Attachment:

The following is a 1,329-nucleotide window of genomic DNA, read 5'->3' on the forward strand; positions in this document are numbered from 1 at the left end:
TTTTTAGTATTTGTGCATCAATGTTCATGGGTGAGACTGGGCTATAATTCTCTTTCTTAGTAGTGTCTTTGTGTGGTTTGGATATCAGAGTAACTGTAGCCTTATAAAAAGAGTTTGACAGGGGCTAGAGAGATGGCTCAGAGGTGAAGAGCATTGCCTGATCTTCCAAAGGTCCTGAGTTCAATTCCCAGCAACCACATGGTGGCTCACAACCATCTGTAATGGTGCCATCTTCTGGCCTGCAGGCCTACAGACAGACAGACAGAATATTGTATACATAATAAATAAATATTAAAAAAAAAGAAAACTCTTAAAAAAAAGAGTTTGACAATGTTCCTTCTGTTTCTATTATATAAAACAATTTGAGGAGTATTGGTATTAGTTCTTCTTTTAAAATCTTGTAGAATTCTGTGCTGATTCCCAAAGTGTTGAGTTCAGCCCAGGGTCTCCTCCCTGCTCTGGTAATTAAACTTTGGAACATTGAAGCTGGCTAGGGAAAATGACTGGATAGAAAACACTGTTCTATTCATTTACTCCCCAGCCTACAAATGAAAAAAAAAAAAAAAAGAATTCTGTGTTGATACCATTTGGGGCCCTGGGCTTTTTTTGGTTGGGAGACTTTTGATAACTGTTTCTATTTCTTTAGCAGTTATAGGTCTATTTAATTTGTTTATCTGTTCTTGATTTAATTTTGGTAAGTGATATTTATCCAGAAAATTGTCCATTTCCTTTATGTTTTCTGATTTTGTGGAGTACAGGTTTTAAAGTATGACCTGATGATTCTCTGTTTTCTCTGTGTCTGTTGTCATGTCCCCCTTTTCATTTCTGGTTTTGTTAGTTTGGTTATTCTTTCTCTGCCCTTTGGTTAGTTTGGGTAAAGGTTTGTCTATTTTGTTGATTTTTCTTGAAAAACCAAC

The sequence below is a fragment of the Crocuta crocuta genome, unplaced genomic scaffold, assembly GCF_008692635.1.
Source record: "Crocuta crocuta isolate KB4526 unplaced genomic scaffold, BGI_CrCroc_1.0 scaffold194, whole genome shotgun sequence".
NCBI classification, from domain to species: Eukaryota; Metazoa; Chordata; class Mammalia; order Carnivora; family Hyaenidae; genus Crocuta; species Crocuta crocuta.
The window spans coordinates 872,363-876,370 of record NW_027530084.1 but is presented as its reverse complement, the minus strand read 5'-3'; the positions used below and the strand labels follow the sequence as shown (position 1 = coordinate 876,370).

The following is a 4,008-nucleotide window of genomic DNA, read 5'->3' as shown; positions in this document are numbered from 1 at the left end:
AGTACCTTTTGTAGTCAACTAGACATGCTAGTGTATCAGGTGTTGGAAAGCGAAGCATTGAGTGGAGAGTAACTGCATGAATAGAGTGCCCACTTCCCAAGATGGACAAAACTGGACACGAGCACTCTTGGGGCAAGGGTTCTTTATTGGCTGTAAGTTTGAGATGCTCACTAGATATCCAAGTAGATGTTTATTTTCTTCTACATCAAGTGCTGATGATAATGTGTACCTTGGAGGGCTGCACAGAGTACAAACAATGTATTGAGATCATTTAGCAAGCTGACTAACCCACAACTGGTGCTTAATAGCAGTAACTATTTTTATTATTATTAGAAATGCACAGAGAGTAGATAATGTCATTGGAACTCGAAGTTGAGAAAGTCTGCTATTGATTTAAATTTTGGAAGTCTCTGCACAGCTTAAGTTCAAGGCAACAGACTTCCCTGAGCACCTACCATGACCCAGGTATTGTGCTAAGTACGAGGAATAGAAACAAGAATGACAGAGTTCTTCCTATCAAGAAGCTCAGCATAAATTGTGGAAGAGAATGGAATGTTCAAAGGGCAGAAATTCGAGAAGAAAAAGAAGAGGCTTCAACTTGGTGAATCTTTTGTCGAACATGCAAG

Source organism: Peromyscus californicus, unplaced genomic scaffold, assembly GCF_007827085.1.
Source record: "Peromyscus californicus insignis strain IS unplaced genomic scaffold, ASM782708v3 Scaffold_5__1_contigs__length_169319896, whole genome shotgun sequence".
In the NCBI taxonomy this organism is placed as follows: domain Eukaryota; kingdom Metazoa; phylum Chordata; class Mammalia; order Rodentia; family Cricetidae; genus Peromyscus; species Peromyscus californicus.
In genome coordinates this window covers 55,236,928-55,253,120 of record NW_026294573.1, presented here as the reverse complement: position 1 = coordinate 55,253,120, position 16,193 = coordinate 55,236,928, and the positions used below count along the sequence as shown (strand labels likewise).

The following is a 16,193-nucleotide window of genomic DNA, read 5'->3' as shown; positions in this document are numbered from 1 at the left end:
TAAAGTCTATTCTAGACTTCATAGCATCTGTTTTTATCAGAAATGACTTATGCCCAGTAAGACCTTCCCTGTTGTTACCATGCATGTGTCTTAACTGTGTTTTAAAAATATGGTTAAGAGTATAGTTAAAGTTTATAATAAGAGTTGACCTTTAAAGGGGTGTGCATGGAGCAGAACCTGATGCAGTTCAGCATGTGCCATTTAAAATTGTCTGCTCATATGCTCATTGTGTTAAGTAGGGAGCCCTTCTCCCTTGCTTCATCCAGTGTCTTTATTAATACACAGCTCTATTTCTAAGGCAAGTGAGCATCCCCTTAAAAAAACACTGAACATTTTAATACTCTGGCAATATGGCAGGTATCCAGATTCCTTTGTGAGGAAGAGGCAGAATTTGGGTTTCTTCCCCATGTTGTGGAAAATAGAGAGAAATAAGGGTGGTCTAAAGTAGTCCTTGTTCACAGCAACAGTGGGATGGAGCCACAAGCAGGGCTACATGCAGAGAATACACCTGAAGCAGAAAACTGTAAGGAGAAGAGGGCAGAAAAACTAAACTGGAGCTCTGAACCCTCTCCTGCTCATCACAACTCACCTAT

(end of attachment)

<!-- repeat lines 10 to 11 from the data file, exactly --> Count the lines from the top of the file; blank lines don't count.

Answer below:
Source record: "Peromyscus californicus insignis strain IS unplaced genomic scaffold, ASM782708v3 Scaffold_5__1_contigs__length_169319896, whole genome shotgun sequence".
In the NCBI taxonomy this organism is placed as follows: domain Eukaryota; kingdom Metazoa; phylum Chordata; class Mammalia; order Rodentia; family Cricetidae; genus Peromyscus; species Peromyscus californicus.